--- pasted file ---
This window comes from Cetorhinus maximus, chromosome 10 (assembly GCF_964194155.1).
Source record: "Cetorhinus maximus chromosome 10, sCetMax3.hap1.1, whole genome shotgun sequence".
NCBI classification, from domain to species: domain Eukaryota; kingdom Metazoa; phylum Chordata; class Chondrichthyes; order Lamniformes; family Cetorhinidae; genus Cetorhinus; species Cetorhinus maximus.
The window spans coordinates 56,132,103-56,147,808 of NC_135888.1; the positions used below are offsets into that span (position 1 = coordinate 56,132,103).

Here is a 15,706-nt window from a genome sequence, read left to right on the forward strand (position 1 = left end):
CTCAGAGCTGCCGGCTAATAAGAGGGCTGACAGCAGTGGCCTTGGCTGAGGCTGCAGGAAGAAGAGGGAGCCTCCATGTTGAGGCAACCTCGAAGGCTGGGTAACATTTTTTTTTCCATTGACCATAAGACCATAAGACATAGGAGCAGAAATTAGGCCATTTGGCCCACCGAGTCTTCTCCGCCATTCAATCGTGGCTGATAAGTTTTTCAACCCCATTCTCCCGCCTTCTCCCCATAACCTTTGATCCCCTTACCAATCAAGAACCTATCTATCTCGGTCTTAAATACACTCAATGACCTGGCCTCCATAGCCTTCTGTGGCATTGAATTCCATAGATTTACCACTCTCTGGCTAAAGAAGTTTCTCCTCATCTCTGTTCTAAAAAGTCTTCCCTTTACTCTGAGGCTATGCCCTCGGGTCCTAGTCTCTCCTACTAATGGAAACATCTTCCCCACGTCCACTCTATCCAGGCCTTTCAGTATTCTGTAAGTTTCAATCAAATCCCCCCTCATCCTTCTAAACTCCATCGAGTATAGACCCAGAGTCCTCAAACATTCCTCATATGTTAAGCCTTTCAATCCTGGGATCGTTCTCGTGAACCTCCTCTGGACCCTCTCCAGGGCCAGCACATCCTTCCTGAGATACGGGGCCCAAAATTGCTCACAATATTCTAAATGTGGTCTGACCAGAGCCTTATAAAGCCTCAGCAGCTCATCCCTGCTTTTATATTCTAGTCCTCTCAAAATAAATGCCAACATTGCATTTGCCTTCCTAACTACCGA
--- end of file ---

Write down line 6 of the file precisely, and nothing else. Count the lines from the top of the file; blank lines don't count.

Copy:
CTCAGAGCTGCCGGCTAATAAGAGGGCTGACAGCAGTGGCCTTGGCTGAGGCTGCAGGAAGAAGAGGGAGCCTCCATGTTGAGGCAACCTCGAAGGCTGGGTAACATTTTTTTTTCCATTGACCATAAGACCATAAGACATAGGAGCAGAAATTAGGCCATTTGGCCCACCGAGTCTTCTCCGCCATTCAATCGTGGCTGATAAGTTTTTCAACCCCATTCTCCCGCCTTCTCCCCATAACCTTTGATCCCCTTACCAATCAAGAACCTATCTATCTCGGTCTTAAATACACTCAATGACCTGGCCTCCATAGCCTTCTGTGGCATTGAATTCCATAGATTTACCACTCTCTGGCTAAAGAAGTTTCTCCTCATCTCTGTTCTAAAAAGTCTTCCCTTTACTCTGAGGCTATGCCCTCGGGTCCTAGTCTCTCCTACTAATGGAAACATCTTCCCCACGTCCACTCTATCCAGGCCTTTCAGTATTCTGTAAGTTTCAATCAAATCCCCCCTCATCCTTCTAAACTCCATCGAGTATAGACCCAGAGTCCTCAAACATTCCTCATATGTTAAGCCTTTCAATCCTGGGATCGTTCTCGTGAACCTCCTCTGGACCCTCTCCAGGGCCAGCACATCCTTCCTGAGATACGGGGCCCAAAATTGCTCACAATATTCTAAATGTGGTCTGACCAGAGCCTTATAAAGCCTCAGCAGCTCATCCCTGCTTTTATATTCTAGTCCTCTCAAAATAAATGCCAACATTGCATTTGCCTTCCTAACTACCGA